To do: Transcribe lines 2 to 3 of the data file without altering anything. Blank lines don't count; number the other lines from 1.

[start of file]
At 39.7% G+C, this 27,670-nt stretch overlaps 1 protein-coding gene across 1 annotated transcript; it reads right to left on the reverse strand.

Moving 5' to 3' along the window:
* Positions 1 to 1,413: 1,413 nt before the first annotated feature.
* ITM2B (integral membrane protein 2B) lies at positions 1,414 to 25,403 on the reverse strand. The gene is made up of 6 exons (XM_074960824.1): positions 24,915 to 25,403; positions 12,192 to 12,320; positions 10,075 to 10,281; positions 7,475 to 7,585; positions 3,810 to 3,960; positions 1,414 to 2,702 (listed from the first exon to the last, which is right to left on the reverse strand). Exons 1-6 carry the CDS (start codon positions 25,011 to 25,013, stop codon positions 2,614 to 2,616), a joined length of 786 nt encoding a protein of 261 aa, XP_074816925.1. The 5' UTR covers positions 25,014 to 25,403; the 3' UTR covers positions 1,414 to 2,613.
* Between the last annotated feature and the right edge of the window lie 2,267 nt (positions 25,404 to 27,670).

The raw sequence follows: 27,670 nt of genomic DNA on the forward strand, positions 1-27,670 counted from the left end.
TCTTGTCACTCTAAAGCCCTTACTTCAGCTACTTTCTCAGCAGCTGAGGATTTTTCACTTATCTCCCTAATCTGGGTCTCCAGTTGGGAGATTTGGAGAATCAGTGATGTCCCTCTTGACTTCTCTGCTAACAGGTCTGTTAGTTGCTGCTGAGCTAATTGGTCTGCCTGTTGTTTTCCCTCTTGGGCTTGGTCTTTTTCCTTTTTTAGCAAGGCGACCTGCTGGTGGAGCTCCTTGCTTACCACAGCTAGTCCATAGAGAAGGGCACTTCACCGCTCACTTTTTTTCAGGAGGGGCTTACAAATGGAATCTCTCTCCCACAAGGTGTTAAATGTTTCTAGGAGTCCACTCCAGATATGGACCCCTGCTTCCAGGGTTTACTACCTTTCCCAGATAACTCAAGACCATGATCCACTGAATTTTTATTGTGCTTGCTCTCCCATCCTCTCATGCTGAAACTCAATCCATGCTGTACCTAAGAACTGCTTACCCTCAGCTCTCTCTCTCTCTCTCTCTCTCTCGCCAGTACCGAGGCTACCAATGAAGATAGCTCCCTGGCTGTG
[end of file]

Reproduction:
Moving 5' to 3' along the window:
* Positions 1 to 1,413: 1,413 nt before the first annotated feature.